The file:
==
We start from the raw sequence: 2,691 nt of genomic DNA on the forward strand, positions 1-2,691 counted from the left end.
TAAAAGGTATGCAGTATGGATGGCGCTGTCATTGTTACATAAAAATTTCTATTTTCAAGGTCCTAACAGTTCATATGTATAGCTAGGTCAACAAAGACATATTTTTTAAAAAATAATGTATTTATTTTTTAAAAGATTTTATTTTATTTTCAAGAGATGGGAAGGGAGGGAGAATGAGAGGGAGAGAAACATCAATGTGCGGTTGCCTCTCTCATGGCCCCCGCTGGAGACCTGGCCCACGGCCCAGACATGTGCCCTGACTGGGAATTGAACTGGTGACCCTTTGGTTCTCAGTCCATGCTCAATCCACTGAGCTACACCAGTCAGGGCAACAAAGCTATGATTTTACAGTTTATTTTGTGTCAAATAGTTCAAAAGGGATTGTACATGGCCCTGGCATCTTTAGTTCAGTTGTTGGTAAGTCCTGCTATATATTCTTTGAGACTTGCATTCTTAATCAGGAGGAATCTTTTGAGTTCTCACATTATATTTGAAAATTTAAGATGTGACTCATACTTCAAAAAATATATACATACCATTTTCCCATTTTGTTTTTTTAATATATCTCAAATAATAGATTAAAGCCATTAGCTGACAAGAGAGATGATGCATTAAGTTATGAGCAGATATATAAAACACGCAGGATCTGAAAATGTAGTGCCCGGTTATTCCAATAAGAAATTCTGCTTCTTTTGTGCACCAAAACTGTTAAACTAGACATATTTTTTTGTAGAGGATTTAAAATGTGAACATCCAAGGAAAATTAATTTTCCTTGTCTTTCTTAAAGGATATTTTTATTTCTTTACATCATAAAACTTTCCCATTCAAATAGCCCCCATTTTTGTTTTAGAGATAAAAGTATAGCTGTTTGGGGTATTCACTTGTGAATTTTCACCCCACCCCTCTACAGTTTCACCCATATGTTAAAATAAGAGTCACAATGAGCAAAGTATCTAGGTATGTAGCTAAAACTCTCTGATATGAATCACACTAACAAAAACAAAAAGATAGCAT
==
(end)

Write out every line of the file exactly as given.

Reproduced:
We start from the raw sequence: 2,691 nt of genomic DNA on the forward strand, positions 1-2,691 counted from the left end.
TAAAAGGTATGCAGTATGGATGGCGCTGTCATTGTTACATAAAAATTTCTATTTTCAAGGTCCTAACAGTTCATATGTATAGCTAGGTCAACAAAGACATATTTTTTAAAAAATAATGTATTTATTTTTTAAAAGATTTTATTTTATTTTCAAGAGATGGGAAGGGAGGGAGAATGAGAGGGAGAGAAACATCAATGTGCGGTTGCCTCTCTCATGGCCCCCGCTGGAGACCTGGCCCACGGCCCAGACATGTGCCCTGACTGGGAATTGAACTGGTGACCCTTTGGTTCTCAGTCCATGCTCAATCCACTGAGCTACACCAGTCAGGGCAACAAAGCTATGATTTTACAGTTTATTTTGTGTCAAATAGTTCAAAAGGGATTGTACATGGCCCTGGCATCTTTAGTTCAGTTGTTGGTAAGTCCTGCTATATATTCTTTGAGACTTGCATTCTTAATCAGGAGGAATCTTTTGAGTTCTCACATTATATTTGAAAATTTAAGATGTGACTCATACTTCAAAAAATATATACATACCATTTTCCCATTTTGTTTTTTTAATATATCTCAAATAATAGATTAAAGCCATTAGCTGACAAGAGAGATGATGCATTAAGTTATGAGCAGATATATAAAACACGCAGGATCTGAAAATGTAGTGCCCGGTTATTCCAATAAGAAATTCTGCTTCTTTTGTGCACCAAAACTGTTAAACTAGACATATTTTTTTGTAGAGGATTTAAAATGTGAACATCCAAGGAAAATTAATTTTCCTTGTCTTTCTTAAAGGATATTTTTATTTCTTTACATCATAAAACTTTCCCATTCAAATAGCCCCCATTTTTGTTTTAGAGATAAAAGTATAGCTGTTTGGGGTATTCACTTGTGAATTTTCACCCCACCCCTCTACAGTTTCACCCATATGTTAAAATAAGAGTCACAATGAGCAAAGTATCTAGGTATGTAGCTAAAACTCTCTGATATGAATCACACTAACAAAAACAAAAAGATAGCAT